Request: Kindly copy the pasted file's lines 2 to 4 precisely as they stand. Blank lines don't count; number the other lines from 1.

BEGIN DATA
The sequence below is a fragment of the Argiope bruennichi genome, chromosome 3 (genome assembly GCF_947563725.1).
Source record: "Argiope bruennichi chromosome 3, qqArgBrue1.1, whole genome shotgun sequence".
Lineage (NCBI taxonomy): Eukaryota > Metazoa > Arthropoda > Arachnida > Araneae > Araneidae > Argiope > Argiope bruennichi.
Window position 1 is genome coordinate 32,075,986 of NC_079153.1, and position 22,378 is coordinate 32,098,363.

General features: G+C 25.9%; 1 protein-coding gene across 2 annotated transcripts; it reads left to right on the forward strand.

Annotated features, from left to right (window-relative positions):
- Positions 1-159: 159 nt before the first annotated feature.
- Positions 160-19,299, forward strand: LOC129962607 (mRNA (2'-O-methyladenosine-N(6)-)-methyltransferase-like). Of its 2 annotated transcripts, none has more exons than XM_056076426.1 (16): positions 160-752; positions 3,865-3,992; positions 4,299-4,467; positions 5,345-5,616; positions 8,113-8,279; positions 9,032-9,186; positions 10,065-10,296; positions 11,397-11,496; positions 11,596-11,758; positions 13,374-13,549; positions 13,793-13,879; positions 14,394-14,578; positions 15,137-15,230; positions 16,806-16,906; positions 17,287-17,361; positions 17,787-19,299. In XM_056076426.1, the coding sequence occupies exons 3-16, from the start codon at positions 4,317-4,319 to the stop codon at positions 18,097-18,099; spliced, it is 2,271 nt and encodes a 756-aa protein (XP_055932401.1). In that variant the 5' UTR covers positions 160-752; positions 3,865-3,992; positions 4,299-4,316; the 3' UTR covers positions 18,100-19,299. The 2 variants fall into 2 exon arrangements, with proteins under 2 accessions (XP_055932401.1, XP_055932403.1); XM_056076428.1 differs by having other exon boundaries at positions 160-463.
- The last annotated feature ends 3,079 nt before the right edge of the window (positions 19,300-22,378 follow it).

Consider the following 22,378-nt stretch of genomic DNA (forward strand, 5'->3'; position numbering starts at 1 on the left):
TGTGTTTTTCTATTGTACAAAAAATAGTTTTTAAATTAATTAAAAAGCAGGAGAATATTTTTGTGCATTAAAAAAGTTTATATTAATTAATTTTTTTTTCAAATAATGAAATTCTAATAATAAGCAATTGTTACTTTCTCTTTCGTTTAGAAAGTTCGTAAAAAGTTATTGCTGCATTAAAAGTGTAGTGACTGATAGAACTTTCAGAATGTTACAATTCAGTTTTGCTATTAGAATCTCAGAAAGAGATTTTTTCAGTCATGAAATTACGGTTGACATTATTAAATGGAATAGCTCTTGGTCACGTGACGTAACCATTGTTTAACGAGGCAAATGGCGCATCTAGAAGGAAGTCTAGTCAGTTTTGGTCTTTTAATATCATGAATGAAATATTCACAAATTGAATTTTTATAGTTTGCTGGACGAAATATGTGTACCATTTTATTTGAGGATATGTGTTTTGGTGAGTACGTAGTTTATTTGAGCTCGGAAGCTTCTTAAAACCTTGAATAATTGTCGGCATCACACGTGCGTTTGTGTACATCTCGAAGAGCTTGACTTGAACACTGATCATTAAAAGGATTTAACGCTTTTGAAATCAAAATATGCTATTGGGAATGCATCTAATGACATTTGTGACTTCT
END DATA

Source record: "Argiope bruennichi chromosome 3, qqArgBrue1.1, whole genome shotgun sequence".
Lineage (NCBI taxonomy): Eukaryota > Metazoa > Arthropoda > Arachnida > Araneae > Araneidae > Argiope > Argiope bruennichi.
Window position 1 is genome coordinate 32,075,986 of NC_079153.1, and position 22,378 is coordinate 32,098,363.